On May 9, 2011, at 0940 central daylight time, a Grumman Aircraft Corporation-Schweizer G-164A, was substantially damaged after colliding with trees after a total loss of engine power on take off from a private airstrip in Bono, Arkansas. The commercial pilot was not injured. The airplane was registered to and operated by Heartland Aerial Sprayers, Mission Valley, Iowa. Visual meteorological conditions prevailed for the positioning flight conducted under 14 Code of Federal Regulations Part 91. No flight plan was filed the flight that was destined for Mission Valley, Iowa. Use your browsers 'back' function to return to synopsisReturn to Query Page
According to the pilot, the airplane had been flown the day before the accident and there were no reported problems. On the day of the accident, he performed a preflight examination of the airplane, which included sumping all of the fuel tanks. The pilot said he found some water in the tanks, but sumped them until they drained only aviation fuel. He then started the airplane, performed a normal engine run-up and departed. When the airplane was approximately 60 to 100-feet above the runway, the engine began "spitting and sputtering." The pilot made a forced landing off the end of the runway and collided with trees. After the airplane came to a stop, the pilot noticed a fire starting in the radial engine and was able to quickly egress the airplane.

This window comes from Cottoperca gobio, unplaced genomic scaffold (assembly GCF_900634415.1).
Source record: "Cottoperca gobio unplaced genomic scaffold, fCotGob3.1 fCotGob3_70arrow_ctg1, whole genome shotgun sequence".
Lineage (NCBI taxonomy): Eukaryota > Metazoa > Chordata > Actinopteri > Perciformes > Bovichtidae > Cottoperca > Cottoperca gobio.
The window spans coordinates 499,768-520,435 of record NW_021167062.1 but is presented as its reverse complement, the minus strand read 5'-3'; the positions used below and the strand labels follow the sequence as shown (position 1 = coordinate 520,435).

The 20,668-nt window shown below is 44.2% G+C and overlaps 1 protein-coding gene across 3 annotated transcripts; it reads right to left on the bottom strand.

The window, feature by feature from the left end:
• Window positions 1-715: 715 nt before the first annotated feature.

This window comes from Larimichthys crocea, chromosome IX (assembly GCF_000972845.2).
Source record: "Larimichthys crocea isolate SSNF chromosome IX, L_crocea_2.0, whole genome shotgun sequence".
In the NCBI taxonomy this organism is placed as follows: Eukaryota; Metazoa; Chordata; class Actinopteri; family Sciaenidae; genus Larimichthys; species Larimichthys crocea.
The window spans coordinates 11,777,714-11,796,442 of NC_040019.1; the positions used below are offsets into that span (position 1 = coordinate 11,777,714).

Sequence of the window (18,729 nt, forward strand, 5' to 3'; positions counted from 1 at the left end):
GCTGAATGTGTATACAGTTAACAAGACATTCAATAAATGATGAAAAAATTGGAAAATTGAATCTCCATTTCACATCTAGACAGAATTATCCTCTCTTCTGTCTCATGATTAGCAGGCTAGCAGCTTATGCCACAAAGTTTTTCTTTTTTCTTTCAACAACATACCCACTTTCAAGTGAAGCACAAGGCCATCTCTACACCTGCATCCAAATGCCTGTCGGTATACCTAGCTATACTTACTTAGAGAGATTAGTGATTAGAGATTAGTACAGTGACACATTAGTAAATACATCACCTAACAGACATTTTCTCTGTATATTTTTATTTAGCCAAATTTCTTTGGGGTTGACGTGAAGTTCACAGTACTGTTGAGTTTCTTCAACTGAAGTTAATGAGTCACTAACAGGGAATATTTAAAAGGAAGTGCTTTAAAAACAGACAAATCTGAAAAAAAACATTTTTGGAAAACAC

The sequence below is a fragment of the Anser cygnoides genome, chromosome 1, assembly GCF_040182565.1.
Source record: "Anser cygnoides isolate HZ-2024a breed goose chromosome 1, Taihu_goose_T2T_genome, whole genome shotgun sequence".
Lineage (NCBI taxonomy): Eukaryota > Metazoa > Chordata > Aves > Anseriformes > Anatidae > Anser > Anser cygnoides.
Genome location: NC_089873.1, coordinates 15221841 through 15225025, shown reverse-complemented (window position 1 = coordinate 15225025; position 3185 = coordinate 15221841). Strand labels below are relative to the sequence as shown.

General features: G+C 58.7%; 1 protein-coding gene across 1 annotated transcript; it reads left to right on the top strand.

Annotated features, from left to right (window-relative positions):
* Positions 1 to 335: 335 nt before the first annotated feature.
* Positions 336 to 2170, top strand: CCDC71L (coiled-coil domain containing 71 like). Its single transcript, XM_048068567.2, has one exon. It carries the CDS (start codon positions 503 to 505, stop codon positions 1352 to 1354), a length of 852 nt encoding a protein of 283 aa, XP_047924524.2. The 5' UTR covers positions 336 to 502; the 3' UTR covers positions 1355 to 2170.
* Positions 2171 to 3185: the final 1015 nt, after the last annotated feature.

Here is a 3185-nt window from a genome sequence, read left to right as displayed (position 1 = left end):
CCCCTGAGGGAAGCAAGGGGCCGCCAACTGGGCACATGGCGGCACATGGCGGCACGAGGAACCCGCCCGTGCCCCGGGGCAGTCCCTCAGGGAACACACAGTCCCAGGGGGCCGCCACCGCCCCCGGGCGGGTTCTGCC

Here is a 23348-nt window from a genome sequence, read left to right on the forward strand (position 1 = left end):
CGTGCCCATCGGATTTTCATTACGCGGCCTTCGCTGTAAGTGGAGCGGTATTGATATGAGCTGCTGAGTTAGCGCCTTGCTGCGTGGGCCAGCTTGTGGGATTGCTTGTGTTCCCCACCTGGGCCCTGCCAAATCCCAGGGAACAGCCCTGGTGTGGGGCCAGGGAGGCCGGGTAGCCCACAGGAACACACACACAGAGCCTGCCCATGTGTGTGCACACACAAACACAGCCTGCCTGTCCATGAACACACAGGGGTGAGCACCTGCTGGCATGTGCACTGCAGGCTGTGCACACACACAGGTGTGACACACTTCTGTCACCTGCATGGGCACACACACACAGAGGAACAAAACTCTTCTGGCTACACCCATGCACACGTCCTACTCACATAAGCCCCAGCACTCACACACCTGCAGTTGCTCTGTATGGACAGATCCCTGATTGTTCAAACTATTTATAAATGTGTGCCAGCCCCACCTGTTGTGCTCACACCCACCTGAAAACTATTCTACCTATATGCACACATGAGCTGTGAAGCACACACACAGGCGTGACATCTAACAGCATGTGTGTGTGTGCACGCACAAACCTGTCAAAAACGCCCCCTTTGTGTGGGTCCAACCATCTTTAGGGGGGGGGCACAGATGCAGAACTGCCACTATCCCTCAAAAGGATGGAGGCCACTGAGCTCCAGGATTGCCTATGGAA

A Federal Aviation Administration inspector performed a post-accident examination of the airplane. He reported that both wings sustained substantial damage and the post impact fire consumed the engine, cockpit, fuselage, empennage, left wing and the inboard section of the right wing. Due to the extensive fire damage, the source of the engine failure could not be determined.